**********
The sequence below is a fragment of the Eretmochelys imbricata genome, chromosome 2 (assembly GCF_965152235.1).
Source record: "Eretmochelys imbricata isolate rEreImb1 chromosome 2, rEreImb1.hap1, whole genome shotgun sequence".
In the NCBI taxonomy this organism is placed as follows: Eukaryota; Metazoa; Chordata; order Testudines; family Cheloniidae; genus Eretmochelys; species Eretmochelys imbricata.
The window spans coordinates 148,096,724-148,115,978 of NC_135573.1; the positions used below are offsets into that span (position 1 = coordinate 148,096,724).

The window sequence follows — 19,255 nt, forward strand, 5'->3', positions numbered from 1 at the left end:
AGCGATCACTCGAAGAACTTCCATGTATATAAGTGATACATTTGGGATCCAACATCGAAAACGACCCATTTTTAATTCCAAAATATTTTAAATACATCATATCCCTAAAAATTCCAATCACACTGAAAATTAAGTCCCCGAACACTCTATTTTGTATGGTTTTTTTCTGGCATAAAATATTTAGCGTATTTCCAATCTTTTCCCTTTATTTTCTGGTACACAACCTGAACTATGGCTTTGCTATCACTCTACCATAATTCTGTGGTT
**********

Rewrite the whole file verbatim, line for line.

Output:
The sequence below is a fragment of the Eretmochelys imbricata genome, chromosome 2 (assembly GCF_965152235.1).
Source record: "Eretmochelys imbricata isolate rEreImb1 chromosome 2, rEreImb1.hap1, whole genome shotgun sequence".
In the NCBI taxonomy this organism is placed as follows: Eukaryota; Metazoa; Chordata; order Testudines; family Cheloniidae; genus Eretmochelys; species Eretmochelys imbricata.
The window spans coordinates 148,096,724-148,115,978 of NC_135573.1; the positions used below are offsets into that span (position 1 = coordinate 148,096,724).

The window sequence follows — 19,255 nt, forward strand, 5'->3', positions numbered from 1 at the left end:
AGCGATCACTCGAAGAACTTCCATGTATATAAGTGATACATTTGGGATCCAACATCGAAAACGACCCATTTTTAATTCCAAAATATTTTAAATACATCATATCCCTAAAAATTCCAATCACACTGAAAATTAAGTCCCCGAACACTCTATTTTGTATGGTTTTTTTCTGGCATAAAATATTTAGCGTATTTCCAATCTTTTCCCTTTATTTTCTGGTACACAACCTGAACTATGGCTTTGCTATCACTCTACCATAATTCTGTGGTT